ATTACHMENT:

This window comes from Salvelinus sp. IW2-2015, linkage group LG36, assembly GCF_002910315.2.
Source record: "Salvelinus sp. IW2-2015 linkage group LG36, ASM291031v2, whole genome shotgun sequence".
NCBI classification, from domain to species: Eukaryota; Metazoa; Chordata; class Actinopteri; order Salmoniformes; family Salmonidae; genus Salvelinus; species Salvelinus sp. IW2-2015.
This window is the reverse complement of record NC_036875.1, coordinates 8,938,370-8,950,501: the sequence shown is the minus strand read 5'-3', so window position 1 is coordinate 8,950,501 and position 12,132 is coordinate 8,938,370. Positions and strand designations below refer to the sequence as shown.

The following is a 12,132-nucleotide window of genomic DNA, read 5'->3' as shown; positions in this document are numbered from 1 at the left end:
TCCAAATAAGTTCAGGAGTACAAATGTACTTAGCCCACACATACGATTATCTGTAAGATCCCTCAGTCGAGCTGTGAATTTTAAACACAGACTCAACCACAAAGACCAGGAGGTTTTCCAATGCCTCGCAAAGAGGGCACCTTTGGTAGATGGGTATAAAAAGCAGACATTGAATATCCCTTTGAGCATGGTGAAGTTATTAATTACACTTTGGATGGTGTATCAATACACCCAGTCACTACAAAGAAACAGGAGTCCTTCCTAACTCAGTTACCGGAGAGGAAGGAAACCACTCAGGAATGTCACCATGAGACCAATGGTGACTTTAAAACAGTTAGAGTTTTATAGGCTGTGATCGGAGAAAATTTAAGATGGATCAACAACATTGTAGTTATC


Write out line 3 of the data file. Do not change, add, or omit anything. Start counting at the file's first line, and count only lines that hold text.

NCBI classification, from domain to species: Eukaryota; Metazoa; Chordata; class Actinopteri; order Salmoniformes; family Salmonidae; genus Salvelinus; species Salvelinus sp. IW2-2015.